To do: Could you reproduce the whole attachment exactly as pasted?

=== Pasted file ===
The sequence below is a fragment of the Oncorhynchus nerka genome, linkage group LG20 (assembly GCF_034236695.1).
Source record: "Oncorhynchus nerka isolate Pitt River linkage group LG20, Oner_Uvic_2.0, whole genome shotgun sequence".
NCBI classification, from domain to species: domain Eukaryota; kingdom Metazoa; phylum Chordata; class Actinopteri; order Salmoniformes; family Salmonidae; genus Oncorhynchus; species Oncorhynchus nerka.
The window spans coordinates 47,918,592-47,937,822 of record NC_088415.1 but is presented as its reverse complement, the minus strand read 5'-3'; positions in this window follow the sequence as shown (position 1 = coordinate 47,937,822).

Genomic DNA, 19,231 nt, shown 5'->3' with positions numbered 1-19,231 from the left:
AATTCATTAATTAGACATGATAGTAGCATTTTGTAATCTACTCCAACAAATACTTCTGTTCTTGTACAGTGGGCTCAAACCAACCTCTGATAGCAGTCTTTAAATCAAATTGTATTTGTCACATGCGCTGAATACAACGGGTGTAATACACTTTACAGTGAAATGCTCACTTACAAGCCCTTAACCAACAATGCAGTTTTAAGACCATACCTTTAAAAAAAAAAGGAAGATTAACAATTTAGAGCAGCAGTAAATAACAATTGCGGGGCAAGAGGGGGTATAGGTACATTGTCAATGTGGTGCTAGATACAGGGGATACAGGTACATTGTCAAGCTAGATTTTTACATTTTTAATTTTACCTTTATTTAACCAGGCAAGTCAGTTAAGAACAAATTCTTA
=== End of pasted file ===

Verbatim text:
The sequence below is a fragment of the Oncorhynchus nerka genome, linkage group LG20 (assembly GCF_034236695.1).
Source record: "Oncorhynchus nerka isolate Pitt River linkage group LG20, Oner_Uvic_2.0, whole genome shotgun sequence".
NCBI classification, from domain to species: domain Eukaryota; kingdom Metazoa; phylum Chordata; class Actinopteri; order Salmoniformes; family Salmonidae; genus Oncorhynchus; species Oncorhynchus nerka.
The window spans coordinates 47,918,592-47,937,822 of record NC_088415.1 but is presented as its reverse complement, the minus strand read 5'-3'; positions in this window follow the sequence as shown (position 1 = coordinate 47,937,822).

Genomic DNA, 19,231 nt, shown 5'->3' with positions numbered 1-19,231 from the left:
AATTCATTAATTAGACATGATAGTAGCATTTTGTAATCTACTCCAACAAATACTTCTGTTCTTGTACAGTGGGCTCAAACCAACCTCTGATAGCAGTCTTTAAATCAAATTGTATTTGTCACATGCGCTGAATACAACGGGTGTAATACACTTTACAGTGAAATGCTCACTTACAAGCCCTTAACCAACAATGCAGTTTTAAGACCATACCTTTAAAAAAAAAAGGAAGATTAACAATTTAGAGCAGCAGTAAATAACAATTGCGGGGCAAGAGGGGGTATAGGTACATTGTCAATGTGGTGCTAGATACAGGGGATACAGGTACATTGTCAAGCTAGATTTTTACATTTTTAATTTTACCTTTATTTAACCAGGCAAGTCAGTTAAGAACAAATTCTTA